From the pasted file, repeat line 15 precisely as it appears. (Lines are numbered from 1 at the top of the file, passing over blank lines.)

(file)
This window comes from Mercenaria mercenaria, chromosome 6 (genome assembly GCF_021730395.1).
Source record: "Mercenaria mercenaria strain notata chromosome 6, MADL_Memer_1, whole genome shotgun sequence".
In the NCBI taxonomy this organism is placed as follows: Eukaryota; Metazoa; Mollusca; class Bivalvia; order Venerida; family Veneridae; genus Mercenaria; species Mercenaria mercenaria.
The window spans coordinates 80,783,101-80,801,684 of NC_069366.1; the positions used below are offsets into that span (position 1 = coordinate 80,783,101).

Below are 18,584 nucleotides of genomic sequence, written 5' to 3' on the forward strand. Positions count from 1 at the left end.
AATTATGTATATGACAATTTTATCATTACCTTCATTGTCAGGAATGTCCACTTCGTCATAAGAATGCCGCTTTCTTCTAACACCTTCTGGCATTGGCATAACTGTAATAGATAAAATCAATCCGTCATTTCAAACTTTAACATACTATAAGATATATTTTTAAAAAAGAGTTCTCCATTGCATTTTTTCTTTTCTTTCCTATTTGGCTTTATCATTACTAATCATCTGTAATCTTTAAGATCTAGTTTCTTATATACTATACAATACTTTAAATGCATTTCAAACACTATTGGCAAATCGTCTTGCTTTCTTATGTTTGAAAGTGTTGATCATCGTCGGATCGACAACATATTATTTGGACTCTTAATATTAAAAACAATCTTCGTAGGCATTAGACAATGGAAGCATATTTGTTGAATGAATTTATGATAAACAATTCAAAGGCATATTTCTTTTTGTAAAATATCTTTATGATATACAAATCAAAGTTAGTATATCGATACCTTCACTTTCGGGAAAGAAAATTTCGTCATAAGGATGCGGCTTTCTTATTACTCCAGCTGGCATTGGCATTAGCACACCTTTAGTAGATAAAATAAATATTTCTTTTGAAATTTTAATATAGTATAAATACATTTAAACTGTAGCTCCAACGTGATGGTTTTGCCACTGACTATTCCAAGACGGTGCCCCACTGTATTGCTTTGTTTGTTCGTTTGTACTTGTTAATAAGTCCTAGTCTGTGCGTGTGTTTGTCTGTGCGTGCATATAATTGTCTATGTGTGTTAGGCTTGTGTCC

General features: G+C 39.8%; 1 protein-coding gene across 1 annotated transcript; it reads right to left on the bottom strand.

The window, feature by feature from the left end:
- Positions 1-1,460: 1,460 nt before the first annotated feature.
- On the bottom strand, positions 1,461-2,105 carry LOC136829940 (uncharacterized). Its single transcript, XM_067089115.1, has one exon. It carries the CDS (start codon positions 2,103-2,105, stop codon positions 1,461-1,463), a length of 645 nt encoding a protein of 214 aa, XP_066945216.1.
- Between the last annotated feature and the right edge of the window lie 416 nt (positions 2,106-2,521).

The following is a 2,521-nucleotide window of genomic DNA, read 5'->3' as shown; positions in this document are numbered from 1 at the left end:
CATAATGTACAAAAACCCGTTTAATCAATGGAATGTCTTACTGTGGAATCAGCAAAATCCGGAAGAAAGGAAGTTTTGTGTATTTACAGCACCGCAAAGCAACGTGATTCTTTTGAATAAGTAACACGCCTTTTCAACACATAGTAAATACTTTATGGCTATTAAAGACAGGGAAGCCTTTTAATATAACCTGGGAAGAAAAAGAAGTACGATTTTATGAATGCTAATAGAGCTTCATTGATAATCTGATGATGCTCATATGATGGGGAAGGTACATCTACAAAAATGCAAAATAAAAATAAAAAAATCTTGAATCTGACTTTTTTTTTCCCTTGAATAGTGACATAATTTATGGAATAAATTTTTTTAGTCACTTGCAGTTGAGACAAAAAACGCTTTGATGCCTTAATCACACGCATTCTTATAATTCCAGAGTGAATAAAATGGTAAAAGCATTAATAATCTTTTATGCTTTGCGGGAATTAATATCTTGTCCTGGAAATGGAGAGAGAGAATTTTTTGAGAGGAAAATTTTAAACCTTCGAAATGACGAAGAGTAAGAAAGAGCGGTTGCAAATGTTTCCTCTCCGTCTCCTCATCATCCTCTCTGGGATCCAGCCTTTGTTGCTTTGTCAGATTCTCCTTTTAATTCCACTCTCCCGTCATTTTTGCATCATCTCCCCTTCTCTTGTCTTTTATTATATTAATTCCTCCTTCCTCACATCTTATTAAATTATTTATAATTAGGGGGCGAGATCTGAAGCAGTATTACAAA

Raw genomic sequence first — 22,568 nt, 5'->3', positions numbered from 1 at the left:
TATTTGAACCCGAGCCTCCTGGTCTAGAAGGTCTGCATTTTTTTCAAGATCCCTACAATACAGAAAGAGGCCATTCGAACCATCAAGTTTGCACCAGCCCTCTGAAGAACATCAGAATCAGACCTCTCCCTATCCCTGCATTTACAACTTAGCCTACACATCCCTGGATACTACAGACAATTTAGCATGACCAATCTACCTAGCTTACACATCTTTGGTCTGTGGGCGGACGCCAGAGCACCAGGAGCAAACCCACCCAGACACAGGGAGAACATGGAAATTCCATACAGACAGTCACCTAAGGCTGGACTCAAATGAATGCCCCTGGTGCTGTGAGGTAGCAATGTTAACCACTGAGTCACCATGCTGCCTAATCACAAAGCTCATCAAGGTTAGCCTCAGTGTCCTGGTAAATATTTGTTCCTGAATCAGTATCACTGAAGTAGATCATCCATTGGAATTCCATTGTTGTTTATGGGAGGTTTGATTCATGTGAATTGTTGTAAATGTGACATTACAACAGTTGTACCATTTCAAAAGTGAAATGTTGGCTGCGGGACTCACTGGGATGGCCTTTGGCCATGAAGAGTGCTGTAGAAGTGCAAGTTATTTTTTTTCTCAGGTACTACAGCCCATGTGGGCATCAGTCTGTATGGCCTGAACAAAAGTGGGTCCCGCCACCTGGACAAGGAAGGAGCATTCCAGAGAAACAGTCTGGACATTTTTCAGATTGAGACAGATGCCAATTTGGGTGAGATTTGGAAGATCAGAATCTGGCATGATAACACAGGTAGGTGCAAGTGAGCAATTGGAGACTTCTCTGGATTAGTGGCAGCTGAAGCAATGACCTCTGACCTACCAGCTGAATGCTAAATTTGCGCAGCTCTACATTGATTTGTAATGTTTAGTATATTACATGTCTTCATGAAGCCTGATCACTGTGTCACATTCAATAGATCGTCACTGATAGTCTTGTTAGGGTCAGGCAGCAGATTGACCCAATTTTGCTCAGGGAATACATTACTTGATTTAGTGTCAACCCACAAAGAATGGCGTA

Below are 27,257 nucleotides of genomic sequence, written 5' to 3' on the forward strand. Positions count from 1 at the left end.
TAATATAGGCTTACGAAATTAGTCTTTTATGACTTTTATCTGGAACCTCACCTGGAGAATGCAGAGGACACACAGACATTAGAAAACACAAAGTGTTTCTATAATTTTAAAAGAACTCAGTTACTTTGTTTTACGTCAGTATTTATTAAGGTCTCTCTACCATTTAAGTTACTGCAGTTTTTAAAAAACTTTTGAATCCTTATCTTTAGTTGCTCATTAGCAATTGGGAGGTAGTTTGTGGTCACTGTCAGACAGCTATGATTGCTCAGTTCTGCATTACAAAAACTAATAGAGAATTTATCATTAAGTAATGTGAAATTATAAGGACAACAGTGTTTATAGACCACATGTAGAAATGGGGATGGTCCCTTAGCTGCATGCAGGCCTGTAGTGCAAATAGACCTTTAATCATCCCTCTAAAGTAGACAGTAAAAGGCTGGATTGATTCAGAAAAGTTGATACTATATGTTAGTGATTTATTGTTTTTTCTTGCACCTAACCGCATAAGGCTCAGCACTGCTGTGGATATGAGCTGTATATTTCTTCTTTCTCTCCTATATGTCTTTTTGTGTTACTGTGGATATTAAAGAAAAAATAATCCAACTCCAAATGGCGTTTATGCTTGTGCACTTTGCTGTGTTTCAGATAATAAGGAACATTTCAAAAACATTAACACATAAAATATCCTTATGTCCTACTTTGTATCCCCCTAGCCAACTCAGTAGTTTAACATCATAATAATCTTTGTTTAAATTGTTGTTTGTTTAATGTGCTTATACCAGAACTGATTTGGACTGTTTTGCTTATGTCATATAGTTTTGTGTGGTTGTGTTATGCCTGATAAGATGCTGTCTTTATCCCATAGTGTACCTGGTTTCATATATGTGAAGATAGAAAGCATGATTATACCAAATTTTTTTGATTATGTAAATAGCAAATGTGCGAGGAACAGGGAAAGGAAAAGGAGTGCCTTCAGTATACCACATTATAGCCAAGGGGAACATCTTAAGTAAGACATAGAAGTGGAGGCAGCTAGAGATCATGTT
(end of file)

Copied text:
TATTTGAACCCGAGCCTCCTGGTCTAGAAGGTCTGCATTTTTTTCAAGATCCCTACAATACAGAAAGAGGCCATTCGAACCATCAAGTTTGCACCAGCCCTCTGAAGAACATCAGAATCAGACCTCTCCCTATCCCTGCATTTACAACTTAGCCTACACATCCCTGGATACTACAGACAATTTAGCATGACCAATCTACCTAGCTTACACATCTTTGGTCTGTGGGCGGACGCCAGAGCACCAGGAGCAAACCCACCCAGACACAGGGAGAACATGGAAATTCCATACAGACAGTCACCTAAGGCTGGACTCAAATGAATGCCCCTGGTGCTGTGAGGTAGCAATGTTAACCACTGAGTCACCATGCTGCCTAATCACAAAGCTCATCAAGGTTAGCCTCAGTGTCCTGGTAAATATTTGTTCCTGAATCAGTATCACTGAAGTAGATCATCCATTGGAATTCCATTGTTGTTTATGGGAGGTTTGATTCATGTGAATTGTTGTAAATGTGACATTACAACAGTTGTACCATTTCAAAAGTGAAATGTTGGCTGCGGGACTCACTGGGATGGCCTTTGGCCATGAAGAGTGCTGTAGAAGTGCAAGTTATTTTTTTTCTCAGGTACTACAGCCCATGTGGGCATCAGTCTGTATGGCCTGAACAAAAGTGGGTCCCGCCACCTGGACAAGGAAGGAGCATTCCAGAGAAACAGTCTGGACATTTTTCAGATTGAGACAGATGCCAATTTGGGTGAGATTTGGAAGATCAGAATCTGGCATGATAACACAGGTAGGTGCAAGTGAGCAATTGGAGACTTCTCTGGATTAGTGGCAGCTGAAGCAATGACCTCTGACCTACCAGCTGAATGCTAAATTTGCGCAGCTCTACATTGATTTGTAATGTTTAGTATATTACATGTCTTCATGAAGCCTGATCACTGTGTCACATTCAATAGATCGTCACTGATAGTCTTGTTAGGGTCAGGCAGCAGATTGACCCAATTTTGCTCAGGGAATACATTACTTGATTTAGTGTCAACCCACAAAGAATGGCGTA